from The American Heritage® Dictionary of the English Language, 4th Edition

  • n. A cool breeze blowing from the sea toward the land.

from the GNU version of the Collaborative International Dictionary of English

  • n. a breeze or wind blowing, generally in the daytime, from the sea.

from The Century Dictionary and Cyclopedia

  • n. A breeze blowing from the sea toward the land; specifically, in meteorology, a diurnal breeze felt near the sea-coast, setting in from the sea about 10 a. m., reaching its greatest strength from 2 to 3 p. m., and dying away about sunset.

from WordNet 3.0 Copyright 2006 by Princeton University. All rights reserved.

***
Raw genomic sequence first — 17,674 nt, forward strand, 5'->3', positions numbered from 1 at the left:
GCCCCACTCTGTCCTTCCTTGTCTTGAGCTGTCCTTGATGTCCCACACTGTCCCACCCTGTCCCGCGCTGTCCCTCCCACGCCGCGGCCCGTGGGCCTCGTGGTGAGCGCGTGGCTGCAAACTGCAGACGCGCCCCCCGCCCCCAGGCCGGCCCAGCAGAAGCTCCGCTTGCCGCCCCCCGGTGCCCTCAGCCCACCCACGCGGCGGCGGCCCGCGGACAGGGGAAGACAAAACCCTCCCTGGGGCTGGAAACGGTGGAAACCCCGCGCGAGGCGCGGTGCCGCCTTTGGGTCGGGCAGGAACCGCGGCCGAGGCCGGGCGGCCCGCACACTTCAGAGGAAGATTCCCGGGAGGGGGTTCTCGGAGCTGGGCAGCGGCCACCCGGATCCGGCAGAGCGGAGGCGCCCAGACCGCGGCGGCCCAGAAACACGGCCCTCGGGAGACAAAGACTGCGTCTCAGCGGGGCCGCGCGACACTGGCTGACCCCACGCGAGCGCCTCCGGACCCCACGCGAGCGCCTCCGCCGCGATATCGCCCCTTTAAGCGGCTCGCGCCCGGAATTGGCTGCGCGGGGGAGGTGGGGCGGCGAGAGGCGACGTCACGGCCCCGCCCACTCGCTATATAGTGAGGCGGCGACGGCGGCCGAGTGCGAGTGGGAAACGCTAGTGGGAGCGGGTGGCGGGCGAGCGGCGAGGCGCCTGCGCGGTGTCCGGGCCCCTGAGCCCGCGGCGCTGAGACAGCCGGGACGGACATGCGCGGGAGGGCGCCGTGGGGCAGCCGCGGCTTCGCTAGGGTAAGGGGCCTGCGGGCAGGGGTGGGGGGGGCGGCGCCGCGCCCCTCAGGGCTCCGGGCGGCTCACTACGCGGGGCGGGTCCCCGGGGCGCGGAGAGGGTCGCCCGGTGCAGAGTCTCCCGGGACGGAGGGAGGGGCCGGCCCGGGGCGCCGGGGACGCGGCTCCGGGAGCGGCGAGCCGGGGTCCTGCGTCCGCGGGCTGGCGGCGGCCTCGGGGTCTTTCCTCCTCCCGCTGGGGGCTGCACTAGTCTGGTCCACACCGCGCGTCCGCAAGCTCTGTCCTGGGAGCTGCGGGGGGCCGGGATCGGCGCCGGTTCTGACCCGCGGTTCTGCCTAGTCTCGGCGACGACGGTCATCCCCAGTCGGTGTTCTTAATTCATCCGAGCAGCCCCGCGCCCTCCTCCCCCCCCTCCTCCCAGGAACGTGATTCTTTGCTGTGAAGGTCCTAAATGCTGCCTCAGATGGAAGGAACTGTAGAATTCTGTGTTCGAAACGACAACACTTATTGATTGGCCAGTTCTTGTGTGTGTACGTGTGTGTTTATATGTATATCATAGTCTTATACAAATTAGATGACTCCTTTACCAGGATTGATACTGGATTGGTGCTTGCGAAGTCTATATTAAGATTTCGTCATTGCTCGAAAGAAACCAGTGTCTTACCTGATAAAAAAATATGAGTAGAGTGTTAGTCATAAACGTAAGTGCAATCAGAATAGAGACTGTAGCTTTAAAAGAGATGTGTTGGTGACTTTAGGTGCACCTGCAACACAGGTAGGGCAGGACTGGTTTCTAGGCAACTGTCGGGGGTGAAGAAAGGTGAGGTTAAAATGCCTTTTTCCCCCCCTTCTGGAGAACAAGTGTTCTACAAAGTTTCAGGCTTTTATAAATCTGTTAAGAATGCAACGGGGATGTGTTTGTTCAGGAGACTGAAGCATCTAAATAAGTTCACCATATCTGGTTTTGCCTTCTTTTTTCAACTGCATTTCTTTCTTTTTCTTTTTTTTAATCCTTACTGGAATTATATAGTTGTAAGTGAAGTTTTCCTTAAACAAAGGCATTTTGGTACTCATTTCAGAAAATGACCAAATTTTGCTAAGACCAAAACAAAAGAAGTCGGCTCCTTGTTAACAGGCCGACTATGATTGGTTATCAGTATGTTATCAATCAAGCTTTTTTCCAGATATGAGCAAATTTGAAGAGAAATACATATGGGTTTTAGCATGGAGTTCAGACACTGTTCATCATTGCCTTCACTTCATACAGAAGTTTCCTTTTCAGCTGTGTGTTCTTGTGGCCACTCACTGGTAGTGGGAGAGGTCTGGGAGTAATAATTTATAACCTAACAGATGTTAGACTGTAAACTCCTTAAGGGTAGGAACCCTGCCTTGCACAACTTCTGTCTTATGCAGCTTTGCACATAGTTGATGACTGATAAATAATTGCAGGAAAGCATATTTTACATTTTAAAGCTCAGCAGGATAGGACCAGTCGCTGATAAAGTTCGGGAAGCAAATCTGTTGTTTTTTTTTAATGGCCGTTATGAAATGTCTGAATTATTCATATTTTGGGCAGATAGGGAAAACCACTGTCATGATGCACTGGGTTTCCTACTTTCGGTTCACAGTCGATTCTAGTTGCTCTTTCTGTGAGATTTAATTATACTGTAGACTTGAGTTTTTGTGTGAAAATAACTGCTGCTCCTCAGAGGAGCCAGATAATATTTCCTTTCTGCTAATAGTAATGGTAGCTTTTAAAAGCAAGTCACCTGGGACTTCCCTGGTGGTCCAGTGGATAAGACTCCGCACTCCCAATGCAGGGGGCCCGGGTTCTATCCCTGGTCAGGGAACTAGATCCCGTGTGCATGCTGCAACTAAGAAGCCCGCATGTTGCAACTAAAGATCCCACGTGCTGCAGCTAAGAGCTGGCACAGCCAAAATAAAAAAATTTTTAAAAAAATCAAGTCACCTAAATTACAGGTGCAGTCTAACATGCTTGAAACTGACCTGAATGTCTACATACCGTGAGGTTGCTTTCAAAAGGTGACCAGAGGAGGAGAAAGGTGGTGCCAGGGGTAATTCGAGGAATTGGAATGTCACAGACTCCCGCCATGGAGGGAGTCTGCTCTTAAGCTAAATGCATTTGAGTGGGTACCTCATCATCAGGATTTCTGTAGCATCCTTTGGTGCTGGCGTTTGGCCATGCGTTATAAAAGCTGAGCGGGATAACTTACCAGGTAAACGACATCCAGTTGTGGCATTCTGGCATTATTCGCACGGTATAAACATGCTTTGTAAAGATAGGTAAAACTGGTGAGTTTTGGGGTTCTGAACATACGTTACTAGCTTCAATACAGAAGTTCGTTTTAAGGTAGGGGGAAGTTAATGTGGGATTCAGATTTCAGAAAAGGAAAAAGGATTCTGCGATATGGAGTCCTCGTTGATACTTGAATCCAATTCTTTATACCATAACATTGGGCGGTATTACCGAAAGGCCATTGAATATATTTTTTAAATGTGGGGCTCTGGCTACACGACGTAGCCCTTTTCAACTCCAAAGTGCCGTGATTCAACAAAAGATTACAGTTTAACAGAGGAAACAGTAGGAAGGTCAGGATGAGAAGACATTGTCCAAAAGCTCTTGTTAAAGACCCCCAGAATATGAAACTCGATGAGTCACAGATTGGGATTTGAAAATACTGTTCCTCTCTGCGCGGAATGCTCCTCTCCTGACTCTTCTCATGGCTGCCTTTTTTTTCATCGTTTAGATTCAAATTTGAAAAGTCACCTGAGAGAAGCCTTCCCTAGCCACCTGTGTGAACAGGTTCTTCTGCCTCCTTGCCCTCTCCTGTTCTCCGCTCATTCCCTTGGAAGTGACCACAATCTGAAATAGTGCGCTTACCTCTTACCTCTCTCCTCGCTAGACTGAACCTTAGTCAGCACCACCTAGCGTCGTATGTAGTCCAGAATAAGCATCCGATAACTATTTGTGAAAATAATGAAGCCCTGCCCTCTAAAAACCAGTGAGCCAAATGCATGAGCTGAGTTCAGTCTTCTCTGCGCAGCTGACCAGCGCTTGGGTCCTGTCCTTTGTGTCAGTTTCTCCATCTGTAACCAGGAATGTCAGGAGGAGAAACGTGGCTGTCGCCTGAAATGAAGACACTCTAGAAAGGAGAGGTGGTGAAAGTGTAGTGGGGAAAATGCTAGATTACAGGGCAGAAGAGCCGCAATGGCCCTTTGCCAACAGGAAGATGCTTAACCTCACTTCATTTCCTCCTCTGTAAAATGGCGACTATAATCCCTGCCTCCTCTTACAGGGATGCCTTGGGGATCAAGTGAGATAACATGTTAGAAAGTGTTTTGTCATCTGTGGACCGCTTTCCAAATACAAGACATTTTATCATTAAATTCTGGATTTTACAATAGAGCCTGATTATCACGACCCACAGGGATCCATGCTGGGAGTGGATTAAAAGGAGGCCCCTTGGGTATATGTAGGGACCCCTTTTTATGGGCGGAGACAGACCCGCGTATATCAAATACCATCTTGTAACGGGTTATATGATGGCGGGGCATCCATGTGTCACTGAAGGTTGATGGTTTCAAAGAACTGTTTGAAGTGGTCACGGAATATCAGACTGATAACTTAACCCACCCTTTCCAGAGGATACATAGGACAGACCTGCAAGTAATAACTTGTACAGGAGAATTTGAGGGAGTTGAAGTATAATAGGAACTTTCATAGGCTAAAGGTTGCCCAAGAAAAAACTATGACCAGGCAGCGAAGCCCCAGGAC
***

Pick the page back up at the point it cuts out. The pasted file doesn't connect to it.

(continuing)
• n. a cooling breeze from the sea (during the daytime)


Sorry, no etymologies found.


  • They left the Headless Garden and went down into the village, the sea breeze so refreshingly cool Fancy wished she could bottle it and take it back with her to Portero.

    Slice Of Cherry

  • It rocked gently in the sea breeze eddying around the house.


  • The long and fearfully hot mornings before the sea breeze sets in, the still longer and choking nights with the thermometer at 108 deg., were trying in the extreme to those accustomed to the fresh air of northern climates; but sailors have always something of the 'Mark Tapley' about them and are generally jolly under all circumstances, and so it was with me.

    Sketches From My Life

  • And when the sea breeze carried the smoke away, Maximilian Oceanus and his troublesome brat of a sister were gone.

    Dragon Warrior

  • He noticed the air starting to chill as they drew near An Tèarmann, a soft sea breeze pushing fog in off the ocean.

    Dragon Warrior


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